2. Eosinophils (2-4%) - fluctuate with day/night cycle, seasons, and female menstrual cycle
a. Phagocytize antigen-antibody complexes, consume allergens and inflammatory molecules
(<1%) - release histamine (vasodilator) and Heparin (anticoagulant)
a. Increase blood flow to tissue to initiate inflammation
(3-8%) - largest WBC
a. Lives in blood for 10-20 hours than turns into a macrophage when moved to tissue where it will live for a few yrs.
(25-33%) - coordinates immune response, produce antibodies, and attacks immune cells.
a. Transferred to blood via lymphatic tissue and can live for weeks to decades
b. Functions: immune defenders and memory
: increased WBC count (symptom)
1. Indicator of allergy or Disease
2. Can occur due to dehydration, stress
decreased WBC count
1. Low immune response
a. Poor nutrition
b. Poisons - heavy metal poisoning
c. Radiation sickness
e. Anti-cancer drugs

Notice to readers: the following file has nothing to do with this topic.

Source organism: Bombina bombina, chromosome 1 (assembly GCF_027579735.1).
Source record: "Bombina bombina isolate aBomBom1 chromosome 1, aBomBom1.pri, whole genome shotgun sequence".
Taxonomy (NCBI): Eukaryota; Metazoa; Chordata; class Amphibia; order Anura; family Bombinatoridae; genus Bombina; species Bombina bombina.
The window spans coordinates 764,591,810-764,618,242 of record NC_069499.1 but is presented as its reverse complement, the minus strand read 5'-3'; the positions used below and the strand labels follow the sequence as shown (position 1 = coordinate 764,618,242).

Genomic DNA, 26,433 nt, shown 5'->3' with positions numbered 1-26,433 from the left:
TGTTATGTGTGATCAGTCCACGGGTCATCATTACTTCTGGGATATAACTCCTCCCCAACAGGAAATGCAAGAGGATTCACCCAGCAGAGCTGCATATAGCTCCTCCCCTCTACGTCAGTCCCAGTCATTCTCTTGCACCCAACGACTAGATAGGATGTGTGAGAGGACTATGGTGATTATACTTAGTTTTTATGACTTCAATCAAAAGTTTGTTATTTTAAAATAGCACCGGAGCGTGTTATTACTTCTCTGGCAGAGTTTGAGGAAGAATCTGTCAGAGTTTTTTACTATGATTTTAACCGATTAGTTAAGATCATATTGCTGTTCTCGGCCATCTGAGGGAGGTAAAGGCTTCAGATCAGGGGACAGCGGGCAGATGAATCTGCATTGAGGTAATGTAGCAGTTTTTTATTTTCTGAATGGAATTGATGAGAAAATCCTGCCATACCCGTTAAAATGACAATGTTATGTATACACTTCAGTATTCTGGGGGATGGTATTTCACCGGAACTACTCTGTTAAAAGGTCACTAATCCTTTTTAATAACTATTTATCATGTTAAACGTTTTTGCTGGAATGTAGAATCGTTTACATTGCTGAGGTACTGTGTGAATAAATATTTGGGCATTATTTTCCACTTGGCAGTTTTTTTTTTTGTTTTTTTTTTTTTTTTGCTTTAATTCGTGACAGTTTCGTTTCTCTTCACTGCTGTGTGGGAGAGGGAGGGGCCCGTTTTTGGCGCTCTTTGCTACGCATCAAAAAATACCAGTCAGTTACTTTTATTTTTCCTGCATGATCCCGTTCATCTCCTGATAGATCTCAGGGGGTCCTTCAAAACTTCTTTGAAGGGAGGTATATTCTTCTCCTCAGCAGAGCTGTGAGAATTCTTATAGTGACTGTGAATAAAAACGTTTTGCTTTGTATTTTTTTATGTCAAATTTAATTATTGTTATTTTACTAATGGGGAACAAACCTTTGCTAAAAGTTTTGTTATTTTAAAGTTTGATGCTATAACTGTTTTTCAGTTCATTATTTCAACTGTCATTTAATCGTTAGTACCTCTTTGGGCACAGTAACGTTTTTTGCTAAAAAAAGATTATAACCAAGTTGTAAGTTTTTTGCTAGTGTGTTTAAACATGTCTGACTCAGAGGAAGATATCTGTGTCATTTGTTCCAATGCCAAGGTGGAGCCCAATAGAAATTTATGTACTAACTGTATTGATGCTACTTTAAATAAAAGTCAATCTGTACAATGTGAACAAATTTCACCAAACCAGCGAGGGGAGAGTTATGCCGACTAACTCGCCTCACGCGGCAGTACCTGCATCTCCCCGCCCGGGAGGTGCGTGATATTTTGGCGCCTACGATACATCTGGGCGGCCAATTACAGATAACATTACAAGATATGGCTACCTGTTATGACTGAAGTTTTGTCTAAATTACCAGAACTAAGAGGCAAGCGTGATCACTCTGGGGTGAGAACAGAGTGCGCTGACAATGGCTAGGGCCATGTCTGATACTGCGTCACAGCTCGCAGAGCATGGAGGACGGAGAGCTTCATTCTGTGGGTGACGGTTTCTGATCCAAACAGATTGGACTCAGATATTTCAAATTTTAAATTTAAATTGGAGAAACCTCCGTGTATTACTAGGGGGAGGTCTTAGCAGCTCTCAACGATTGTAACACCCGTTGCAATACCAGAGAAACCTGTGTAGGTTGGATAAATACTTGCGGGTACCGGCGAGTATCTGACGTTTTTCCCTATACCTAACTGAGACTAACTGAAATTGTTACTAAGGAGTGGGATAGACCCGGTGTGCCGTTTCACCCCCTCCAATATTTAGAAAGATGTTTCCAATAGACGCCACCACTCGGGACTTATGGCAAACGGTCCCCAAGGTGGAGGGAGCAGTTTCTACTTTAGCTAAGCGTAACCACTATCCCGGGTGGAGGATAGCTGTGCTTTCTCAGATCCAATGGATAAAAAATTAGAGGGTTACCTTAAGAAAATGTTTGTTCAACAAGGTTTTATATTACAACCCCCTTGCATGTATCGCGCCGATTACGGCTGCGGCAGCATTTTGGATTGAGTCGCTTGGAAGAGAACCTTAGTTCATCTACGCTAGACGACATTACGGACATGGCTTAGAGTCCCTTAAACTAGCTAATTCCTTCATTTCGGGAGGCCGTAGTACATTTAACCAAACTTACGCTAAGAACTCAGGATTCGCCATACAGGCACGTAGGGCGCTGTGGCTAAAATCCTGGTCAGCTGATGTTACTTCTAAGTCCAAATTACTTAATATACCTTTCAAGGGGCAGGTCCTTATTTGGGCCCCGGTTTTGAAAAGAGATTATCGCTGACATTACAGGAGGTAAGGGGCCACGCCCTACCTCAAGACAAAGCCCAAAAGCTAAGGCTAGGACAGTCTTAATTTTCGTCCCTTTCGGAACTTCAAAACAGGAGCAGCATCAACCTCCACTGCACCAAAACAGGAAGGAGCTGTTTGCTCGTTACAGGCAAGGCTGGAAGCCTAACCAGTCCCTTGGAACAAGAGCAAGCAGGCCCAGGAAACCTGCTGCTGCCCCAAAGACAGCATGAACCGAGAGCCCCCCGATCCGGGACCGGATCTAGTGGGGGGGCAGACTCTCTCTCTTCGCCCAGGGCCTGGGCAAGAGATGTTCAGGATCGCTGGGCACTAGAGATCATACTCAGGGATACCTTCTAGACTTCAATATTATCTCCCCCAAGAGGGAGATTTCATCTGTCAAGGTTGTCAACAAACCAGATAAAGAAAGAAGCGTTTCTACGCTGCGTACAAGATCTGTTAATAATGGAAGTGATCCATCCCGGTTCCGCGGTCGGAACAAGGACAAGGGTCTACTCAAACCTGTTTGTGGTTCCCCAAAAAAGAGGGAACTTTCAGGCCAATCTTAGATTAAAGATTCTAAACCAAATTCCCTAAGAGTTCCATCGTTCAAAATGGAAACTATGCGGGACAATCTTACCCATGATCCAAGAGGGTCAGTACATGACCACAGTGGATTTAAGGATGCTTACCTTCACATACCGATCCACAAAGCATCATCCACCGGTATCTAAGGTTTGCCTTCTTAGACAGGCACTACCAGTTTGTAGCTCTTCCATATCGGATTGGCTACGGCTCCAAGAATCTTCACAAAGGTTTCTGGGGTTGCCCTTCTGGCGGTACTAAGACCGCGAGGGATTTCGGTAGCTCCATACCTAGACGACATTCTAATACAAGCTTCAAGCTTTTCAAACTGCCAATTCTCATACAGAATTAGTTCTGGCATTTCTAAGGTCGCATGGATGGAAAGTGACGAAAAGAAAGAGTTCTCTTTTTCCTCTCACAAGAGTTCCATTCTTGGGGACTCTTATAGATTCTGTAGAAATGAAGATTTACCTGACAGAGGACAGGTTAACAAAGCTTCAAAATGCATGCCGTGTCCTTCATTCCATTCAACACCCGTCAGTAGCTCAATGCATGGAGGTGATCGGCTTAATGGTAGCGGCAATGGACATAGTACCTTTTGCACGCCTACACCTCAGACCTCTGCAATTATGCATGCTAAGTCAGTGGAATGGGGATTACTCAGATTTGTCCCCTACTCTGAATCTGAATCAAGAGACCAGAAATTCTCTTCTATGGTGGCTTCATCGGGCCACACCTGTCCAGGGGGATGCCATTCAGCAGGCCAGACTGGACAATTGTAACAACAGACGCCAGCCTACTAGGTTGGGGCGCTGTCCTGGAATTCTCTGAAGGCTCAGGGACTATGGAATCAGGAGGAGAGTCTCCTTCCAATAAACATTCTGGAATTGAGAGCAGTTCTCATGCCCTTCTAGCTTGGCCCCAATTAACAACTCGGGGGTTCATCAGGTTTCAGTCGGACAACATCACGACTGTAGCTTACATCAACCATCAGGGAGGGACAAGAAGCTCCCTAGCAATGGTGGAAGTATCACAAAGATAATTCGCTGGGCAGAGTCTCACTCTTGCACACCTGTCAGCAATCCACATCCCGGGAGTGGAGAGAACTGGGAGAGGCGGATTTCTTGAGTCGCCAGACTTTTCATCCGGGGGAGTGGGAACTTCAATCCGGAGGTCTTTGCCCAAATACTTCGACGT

g. Typhoid, measles, mumps, and Polio
h. Chicken pox and flu
cancer of Hemopoietic Tissue
1. Occurs in lymphatic tissue or bone marrow
2. Common in children
3. Large numbers of dysfunctional leukocytes
4. Acute form: rapid onset, and deadly, occurs in elderly adults
5. Chronic form: slow developing up to 3 yrs. and can be treatable id caught early.
a. Smallest of Formed Elements
b. Fragments of megakaryocytes (bone marrow cells)
1. Releases chemicals to attract inflamed tissue
2. Contains growth factors - stimulate growth of new BV.
prevents blood loss
1. Secrete vasoconstrictors
2. Severe clotting factors (proteins)
a. Platelets cluster to form platelet plugs which seal off broken BV
ABO Blood Gouping
a. ABO Blood Groups: Antigens found in the membranes of RBCs that allow your blood to identify the right markers
i. 4 Types
contains no antigens and has both Anti-A and Anti-B, and accepts only O donor types (universal donors)
contains both antigens but makes no Antibodies, and accepts all blood types (universal receivers)
Rh Blood Grouping
b. Rh group typing: named after Rhesus Monkeys, contains the presence of D-antigen
i. 2 Types
contains Antigen D which makes no antibodies, accepts both Rh group donors
a. Dominant genetic trait
Rh- woman becomes pregnant with Rh+ baby will eventually develop the Anti-D to reject baby.
i. Usually occurs after the 2nd pregnancy.
ii. 1st pregnancy, mother's immune will react like it's fighting off a virus.
Hemolytic Newborn Disease (HDN)
resulted from Erythroblastis Fetalis causing a miscarriage, death with birth, or mental illness which eventually leads to death.
Rh Immune Globulin